Switching to Firefox

Posted on

A long time ago in a galaxy far far away I used Firefox as my default web browser. I was running Windows XP and had just started learning PHP and C++. I kept using Firefox for a few years, but then during university I got tired of how slow Firefox was and jumped ship to Chrome.

At the time Chrome was new and shiny, it was lean and fast. Using Chrome was a refreshing experience and it provided a better developer experience with its built in developers tools(at the time Firebug had to be used in Firefox). For years since I’ve used Chrome as my default browser. I’ve seen it gain more and more adoption among developers and especially web developers. Chrome has managed to stay lean and fast, albeit using enormous amounts of RAM in the process. However recently tendencies I saw in myself and the community has been a point of concern. It feels like we are about to make the same mistake that was made with IE6 all over again with Chrome. Developers are developing in Chrome and often end up building for Chrome with other browsers as an afterthought. I have been guilty of this myself. So to start 2017 off I decided to switch back to Firefox again.

Fortunately Mozilla has not been sitting idle while Chrome ate their market share. They’ve been working on some great projects to make Firefox faster and better. Notably they’re bringing multi-process support to Firefox with Electrolysis. When I switched to Chrome back in the day one of the strong reasons was the multi process architecture of Chrome. This not only means better performance it also isolates tabs from each-other which reduces the effect a single hanging tab has on the browser as a whole. I was happy to find that Electrolysis is a massive improvement for Firefox too. Initially after switching I didn’t have Electrolysis turned on due to concerns about extension compatibility. However I quickly found myself annoyed at how sluggish and laggy Firefox could still be. I turned on Electrolysis and immediately experienced the sluggishness and lag disappear. Firefox felt on point with Chrome again. Mozilla has also been hard at work creating a new programming language, Rust. Getting my feet wet with Rust is something I want to do during 2017. They’re using Rust to implement a new layout engine called Servo that promises improved parallelism, security, and performance. Servo is already beating the current layout engine Gecko in some benchmarks.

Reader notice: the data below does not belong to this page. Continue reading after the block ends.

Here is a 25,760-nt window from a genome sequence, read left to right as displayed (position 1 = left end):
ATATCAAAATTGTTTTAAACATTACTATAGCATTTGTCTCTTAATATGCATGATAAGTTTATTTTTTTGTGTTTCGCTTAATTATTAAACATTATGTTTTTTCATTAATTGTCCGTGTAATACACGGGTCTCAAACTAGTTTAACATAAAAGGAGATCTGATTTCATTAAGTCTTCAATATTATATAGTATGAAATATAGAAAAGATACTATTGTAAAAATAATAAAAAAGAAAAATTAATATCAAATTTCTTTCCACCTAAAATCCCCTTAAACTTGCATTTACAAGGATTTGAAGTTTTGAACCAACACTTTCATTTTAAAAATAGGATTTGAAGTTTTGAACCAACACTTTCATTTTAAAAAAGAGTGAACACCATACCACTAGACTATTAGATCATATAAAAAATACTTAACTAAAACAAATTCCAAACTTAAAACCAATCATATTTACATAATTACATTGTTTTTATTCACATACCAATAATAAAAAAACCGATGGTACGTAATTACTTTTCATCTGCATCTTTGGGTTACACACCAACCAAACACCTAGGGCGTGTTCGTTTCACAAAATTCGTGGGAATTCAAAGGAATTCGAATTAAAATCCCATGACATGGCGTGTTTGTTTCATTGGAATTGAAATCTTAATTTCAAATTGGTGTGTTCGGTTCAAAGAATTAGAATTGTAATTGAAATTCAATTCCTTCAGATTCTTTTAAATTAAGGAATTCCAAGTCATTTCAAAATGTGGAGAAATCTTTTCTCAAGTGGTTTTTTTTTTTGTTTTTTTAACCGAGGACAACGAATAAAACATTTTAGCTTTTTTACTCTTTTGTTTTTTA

As I mentioned the usage of browser extensions along with Electrolysis was a concern intially, but I’ve found that for my favourite Chrome extensions there are good ports or similar extensions that work with Electrolysis. The extensions I’ve come to rely on in Chrome are uBlock Origin, HTTPS Everywhere, Vimium, 1Password, Reddit Enhancement Suite. All of these except Vimium exist as Firefox extensions and work well with Electrolysis enabled. To satisfy my vim addiction there’s VimFx which is inspired by Vimium.

So far I’m very happy with this switch and I can honestly say that with Electrolysis Firefox has caught up with Chrome in terms of speed. I’m excited for what the future with Servo will look like. It feels good that I’ve stopped contributing to the Chrome mono culture and I’m also sending less data to Google which can only be a positive. I’d encourage other web developers to experiment with changing their default web browser away from Chrome too.